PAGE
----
Such an approach addresses one of the reasons several existing off-grid decentralized generation systems in some developing countries have failed. The energy models either have not appropriately included the users’ needs or have not taken their specifications into account. Detailed and accurate information about energy consumers is important. A field-based approach is an effective technique for obtaining such information. This includes a contextual inquiry, on-site surveys, interviews and observation. This approach allows interaction with the people that are involved. The information obtained then takes into account the available energy resources of the locations in designing suitable microgrids for the users. This process is typically a socio-technical dimension of the planning, as the users’ social characteristics form the basis for the technical analysis.
Traditionally, electricity system planning and development is approached as a technical and economic problem that considers both the technology and costs of the proposed energy models. This is currently the platform on which most existing renewable energy microgrid systems design are based, and it is an important aspect of the planning process. However, for successful energy solutions, planning and management requires more than the technical-economic analysis. The social aspect is also crucial. Thus, a third dimension is added, with a social analysis added to technology and economics.
Furthermore, because the social, the economic and the environmental analyses are central to sustainable development, it is also vital to consider the environmental performance of the proposed solutions. This creates a four-dimensional framework: social-technical-economical-environmental.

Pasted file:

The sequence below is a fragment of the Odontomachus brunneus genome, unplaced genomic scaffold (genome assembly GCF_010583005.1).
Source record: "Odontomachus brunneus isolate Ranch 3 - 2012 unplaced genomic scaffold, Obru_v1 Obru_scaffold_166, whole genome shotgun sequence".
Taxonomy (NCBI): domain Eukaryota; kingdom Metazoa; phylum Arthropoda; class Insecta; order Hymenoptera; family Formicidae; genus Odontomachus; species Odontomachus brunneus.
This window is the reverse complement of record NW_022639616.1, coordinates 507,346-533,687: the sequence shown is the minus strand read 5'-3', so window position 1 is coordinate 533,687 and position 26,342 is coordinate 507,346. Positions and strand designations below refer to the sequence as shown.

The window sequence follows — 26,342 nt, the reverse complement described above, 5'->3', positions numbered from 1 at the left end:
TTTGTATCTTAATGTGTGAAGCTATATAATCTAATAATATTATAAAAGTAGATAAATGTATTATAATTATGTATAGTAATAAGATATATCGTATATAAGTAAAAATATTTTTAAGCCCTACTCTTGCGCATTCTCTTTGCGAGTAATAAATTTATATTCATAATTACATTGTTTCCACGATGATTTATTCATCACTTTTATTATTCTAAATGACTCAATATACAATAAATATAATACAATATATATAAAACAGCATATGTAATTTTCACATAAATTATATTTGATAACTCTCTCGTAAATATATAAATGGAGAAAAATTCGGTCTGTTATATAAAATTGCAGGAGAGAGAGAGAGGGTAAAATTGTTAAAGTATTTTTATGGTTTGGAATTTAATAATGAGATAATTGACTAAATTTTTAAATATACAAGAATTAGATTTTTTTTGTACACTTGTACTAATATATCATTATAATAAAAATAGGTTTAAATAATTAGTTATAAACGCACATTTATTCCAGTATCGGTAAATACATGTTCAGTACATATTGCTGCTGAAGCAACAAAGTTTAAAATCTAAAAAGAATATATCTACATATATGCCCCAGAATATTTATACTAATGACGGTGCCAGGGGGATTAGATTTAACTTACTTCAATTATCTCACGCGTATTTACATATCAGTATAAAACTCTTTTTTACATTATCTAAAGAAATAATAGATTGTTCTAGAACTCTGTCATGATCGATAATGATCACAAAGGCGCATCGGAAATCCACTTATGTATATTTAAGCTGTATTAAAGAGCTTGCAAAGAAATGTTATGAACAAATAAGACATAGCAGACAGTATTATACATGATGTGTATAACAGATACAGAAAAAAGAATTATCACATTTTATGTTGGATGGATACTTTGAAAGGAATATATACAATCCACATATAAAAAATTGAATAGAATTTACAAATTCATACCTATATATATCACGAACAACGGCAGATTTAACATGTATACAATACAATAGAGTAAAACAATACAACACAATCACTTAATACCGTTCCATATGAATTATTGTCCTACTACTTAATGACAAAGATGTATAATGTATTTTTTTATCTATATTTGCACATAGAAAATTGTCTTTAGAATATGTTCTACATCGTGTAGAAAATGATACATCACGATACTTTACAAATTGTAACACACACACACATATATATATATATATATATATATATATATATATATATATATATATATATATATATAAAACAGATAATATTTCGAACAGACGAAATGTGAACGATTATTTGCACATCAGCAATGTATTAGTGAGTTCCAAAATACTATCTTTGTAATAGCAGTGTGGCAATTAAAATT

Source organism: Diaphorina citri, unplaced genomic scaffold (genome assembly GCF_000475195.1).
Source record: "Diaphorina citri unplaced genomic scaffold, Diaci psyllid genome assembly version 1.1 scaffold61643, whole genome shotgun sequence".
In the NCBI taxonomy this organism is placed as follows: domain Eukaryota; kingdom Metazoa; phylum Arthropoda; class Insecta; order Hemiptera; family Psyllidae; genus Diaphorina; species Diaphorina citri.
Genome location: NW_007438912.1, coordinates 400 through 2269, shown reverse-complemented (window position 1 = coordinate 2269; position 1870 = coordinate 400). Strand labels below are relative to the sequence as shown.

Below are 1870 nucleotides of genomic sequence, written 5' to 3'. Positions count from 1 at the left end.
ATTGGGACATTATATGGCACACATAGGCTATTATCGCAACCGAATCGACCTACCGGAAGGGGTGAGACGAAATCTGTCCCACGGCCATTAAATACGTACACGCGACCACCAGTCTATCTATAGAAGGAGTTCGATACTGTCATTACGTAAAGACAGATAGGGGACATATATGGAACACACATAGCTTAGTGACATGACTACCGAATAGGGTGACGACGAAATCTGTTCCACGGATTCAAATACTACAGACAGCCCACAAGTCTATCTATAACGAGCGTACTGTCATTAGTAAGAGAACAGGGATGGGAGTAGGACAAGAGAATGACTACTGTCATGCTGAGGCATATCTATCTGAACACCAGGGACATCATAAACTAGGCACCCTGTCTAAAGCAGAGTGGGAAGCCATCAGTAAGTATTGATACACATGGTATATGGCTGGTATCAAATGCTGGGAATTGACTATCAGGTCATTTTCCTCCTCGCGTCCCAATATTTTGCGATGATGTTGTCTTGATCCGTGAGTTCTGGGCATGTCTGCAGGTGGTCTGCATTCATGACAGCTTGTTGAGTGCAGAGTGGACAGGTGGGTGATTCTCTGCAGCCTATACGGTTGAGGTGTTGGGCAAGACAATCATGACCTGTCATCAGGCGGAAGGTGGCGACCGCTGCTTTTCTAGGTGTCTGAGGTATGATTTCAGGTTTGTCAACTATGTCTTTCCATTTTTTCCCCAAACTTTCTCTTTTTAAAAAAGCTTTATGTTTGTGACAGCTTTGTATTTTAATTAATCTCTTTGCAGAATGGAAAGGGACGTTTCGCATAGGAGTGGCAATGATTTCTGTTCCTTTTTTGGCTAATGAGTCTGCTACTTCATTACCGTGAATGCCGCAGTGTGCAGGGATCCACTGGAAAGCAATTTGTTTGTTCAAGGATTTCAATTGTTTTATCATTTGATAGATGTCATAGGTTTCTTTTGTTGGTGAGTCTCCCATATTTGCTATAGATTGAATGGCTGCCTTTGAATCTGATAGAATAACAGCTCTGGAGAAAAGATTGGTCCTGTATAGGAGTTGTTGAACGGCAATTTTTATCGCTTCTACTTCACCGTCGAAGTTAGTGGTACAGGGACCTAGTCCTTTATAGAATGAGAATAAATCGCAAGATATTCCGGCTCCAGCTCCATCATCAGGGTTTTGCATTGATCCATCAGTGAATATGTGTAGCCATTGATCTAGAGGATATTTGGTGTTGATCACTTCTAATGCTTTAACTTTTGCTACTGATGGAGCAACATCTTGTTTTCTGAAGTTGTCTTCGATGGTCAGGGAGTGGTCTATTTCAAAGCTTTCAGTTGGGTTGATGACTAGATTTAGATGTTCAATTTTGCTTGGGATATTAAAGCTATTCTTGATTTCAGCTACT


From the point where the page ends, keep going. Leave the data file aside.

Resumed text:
Economics identifies the cost-effectiveness of the solutions and the financial footing for the continuous operation of the systems, while a life cycle environmental impact assessment ascertains the extent to which the solutions can be eco-friendly. These three aspects must then be effectively integrated with the technical perspective if sustainable energy systems are to be developed.
These dimensions cut across the four stages of microgrid development - the pre-design, detailed design, implementation and post-implementation. However, if the desired social, technical, economical and environmental sustainability benefits are to be achieved, effective management of the energy systems in the post-implementation phase is critical. There cannot be a widespread application of microgrids in the absence of a sound policy and institutional framework.
A “PESTLE” approach provides an all-inclusive strategy for effective planning and management analyses: Political, Economic, Social, Technological, and Environmental. Such a model can provide a sound basis for better understanding and planning microgrids for isolated communities in developing countries. As part of the technical scheme, the following are also crucial for achieving sustainable solutions:
- Complying with global standards such as IEEE Std. 1562, 1013, 1361, 1561 and 1661
- Applying best practices
- Using standard/approved materials
- Using effective maintenance schemes
A holistic systems approach is needed for sustainable microgrid solutions that integrate the framework identified here through the full life cycle of the development.